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Mohsen Sazegara

Mohsen Sazegara (محسن سازگارا) is an Iranian journalist and political activist. Dr. Sazegara held several high ranking positions during the early years of the Islamic Revolution, such as deputy prime minister in political affairs, deputy minister for heavy industry, deputy chairman of the budget and planning department and many more before becoming disillusioned with the government in 1989 and pushing for reforms. He applied to become a candidate for President of Iran in the 2001 election and was refused.

His reformist policies clashed with the Supreme Leader, Ayatollah Khamenei, eventually resulting in his arrest in early-2003. Following his release in August 2003, he moved to the United Kingdom for medical attention. He currently resides in the United States.

Early career

In the late-1970s, Sazegara was an undergraduate student at both Sharif University of Technology in Iran and the Illinois Institute of Technology, when he was a leader of the student movement against the shah. During the 1979 revolution, he returned to Iran with Ayatollah Khomeini where he served as a founder of the Revolutionary Guard Corps and the managing director of the National Radio of Iran (1979–1981). During the 1980s, Sazegara served as political deputy in the prime minister's office, deputy minister of heavy industries, chairman of the Industrial Development and Renovation Organization of Iran, and vice minister of planning and budget.

As the decade progressed, Sazegara began to become disillusioned with the government. Following the end of the Iran-Iraq war in 1988 and the death of Ayatollah Khomeini in 1989, Sazegara refused further government posts saying that his refusal was in order to continue his study of history.

Studies and reform

Sazegara earned his master's degree in history at Shahid Beheshti University in Iran, and went on to complete his doctoral thesis on religious intellectuals and the Islamic revolution at the University of London 1996. After the 1997 election of reformist President Mohammad Khatami, Sazegara published several reformist newspapers including Jamee, Toos, and Golestan-e-Iran, all of which were closed by the hard-line regime.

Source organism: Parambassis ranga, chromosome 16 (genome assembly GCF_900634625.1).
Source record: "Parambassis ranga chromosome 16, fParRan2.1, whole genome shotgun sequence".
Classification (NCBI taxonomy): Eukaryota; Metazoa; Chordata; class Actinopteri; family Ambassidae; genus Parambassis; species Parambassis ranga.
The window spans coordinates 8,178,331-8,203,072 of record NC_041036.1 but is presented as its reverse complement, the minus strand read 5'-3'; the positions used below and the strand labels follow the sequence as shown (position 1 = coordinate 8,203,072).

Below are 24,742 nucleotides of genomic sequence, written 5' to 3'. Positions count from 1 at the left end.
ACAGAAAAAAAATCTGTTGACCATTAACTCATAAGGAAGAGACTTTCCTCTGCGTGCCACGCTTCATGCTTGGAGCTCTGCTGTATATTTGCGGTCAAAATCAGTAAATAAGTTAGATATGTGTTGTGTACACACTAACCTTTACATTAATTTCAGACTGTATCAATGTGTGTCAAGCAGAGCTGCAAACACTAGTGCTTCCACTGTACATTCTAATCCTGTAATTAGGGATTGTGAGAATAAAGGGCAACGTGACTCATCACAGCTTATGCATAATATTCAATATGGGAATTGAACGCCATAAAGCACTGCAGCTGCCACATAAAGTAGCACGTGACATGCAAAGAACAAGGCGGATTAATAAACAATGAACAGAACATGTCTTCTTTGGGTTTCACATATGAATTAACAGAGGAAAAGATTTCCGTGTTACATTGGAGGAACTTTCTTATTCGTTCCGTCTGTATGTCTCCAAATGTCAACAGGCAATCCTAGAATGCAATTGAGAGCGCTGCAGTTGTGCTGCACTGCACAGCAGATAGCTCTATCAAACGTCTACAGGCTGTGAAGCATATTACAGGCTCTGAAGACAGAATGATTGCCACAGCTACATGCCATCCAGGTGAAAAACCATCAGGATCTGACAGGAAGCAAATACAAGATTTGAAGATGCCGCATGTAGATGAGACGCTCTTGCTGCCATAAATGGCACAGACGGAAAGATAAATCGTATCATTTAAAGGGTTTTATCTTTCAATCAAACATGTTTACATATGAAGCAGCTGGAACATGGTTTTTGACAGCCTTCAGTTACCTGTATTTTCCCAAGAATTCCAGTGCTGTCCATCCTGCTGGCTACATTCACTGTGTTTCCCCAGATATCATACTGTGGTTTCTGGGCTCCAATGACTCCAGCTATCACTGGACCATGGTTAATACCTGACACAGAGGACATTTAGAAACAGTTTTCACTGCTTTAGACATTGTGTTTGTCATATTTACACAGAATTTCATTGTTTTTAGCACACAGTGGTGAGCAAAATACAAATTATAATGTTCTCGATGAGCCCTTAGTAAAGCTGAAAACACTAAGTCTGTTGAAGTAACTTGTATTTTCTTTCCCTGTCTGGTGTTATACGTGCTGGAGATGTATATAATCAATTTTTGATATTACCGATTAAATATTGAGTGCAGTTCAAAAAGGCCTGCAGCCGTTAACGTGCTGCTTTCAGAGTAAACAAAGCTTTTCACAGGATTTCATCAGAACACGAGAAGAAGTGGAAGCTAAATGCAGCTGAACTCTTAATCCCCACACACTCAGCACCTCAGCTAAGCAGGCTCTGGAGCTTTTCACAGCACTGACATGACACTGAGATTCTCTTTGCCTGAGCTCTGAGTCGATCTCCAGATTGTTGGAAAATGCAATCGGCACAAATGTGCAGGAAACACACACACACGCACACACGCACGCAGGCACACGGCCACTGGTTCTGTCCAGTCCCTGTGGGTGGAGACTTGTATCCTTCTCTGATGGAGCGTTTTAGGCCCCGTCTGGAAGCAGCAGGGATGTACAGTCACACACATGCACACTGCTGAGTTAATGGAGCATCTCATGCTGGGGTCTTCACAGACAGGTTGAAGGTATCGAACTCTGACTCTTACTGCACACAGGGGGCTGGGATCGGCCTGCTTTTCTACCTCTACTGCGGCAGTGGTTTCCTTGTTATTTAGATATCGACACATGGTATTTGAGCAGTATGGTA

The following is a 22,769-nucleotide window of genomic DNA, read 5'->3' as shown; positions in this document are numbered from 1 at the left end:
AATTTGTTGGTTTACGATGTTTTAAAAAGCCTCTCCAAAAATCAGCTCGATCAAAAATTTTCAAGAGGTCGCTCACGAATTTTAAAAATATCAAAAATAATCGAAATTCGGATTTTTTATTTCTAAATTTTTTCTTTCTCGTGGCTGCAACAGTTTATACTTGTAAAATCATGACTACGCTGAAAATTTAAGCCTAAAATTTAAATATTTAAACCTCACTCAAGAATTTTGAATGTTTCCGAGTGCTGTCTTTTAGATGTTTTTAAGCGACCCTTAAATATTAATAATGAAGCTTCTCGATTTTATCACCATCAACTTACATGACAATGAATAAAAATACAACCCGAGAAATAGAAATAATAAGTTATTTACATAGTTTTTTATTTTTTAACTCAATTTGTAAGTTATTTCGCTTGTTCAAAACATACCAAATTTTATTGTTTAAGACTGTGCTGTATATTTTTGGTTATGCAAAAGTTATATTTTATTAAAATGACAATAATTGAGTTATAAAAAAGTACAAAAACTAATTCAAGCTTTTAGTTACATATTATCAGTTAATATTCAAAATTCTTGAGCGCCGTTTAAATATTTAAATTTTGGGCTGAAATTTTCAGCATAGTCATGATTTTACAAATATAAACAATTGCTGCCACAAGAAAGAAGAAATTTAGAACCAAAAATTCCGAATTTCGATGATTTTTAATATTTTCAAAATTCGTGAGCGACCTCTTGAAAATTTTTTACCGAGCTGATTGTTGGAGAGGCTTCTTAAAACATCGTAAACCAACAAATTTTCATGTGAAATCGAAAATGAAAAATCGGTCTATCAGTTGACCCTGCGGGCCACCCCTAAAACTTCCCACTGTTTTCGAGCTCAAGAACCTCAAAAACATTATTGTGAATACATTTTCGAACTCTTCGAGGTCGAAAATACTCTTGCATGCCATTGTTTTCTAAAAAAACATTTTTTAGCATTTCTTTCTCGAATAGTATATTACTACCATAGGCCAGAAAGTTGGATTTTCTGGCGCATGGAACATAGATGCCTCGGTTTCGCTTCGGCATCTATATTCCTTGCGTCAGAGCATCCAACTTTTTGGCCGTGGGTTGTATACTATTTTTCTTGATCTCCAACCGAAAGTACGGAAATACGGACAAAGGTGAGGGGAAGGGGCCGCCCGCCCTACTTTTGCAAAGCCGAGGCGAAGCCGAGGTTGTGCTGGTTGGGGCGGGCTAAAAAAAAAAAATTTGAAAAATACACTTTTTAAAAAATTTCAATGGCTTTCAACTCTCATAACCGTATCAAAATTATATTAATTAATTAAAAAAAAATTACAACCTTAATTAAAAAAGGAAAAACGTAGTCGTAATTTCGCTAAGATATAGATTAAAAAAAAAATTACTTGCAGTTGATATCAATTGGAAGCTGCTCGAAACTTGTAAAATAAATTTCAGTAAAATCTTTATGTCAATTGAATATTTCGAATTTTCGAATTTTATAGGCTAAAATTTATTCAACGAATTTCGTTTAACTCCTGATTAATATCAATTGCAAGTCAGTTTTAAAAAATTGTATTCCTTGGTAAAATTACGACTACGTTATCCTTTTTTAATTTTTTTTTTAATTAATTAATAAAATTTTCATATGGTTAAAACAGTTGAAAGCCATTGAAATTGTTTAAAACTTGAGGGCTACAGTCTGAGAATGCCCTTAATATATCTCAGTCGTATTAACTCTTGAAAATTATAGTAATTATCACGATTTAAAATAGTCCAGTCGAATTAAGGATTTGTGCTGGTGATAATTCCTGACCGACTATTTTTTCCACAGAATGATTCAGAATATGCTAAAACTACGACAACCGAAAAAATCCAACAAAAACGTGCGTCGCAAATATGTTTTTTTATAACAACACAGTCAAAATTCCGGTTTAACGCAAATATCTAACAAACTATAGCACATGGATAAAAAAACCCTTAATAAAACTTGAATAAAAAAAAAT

Realizing that reform would be impossible within the current Iranian Constitution, he launched a campaign to hold a referendum on the constitution. His slogan for amendment of the constitution gained strong support among many students. In 2001, Dr. Sazegara became a presidential candidate; however, his candidacy was refused by the Guardian Council, reportedly because his opinions were "not congruent with the wishes of the Guardian Council and the Supreme Leader".

Arrest

On Tuesday, February 18, 2003, Sazegara was arrested by the Ministry of Intelligence, and held for five days, during which he protested by hunger strike. His arrest was protested by the journalism associations the World Association of Newspapers and the World Editors Forum, which together represent over 18,000 publications in 100 countries.

Later that same year, he was arrested again on June 15, this time with his eldest son Vahid Sazegara, on the order of Tehran's Public Prosecutor Saeed Mortazavi. Vahid Sazegara was released July 9, but Mohsen Sazegara went on to spend 114 days in custody and 79 days on a hunger strike, during which he lost almost 50 pounds of his body weight. This was especially troubling, since Sazegara suffers from severe heart problems, having had two heart operations within the previous few years. After his release from Evin Prison, he left Iran to seek medical attention in the United Kingdom.

Continued activism

In the United Kingdom he called for a referendum and launched an Internet petition, on which he gained the signatures of over 35,000 people. His continued calls for reform in Iran have led the regime to sentence him in absentia to seven years in prison, without clear charges.

In March 2005, he left the UK to attend to a job opportunity in the United States at the Washington Institute for Near East Policy as a visiting scholar. Following a six month term, he left the Washington Institute for Near East Policy for Yale University's Center for International and Area Studies. By the end of the educational year he left Yale University to work at Harvard University as a researcher on Iran.

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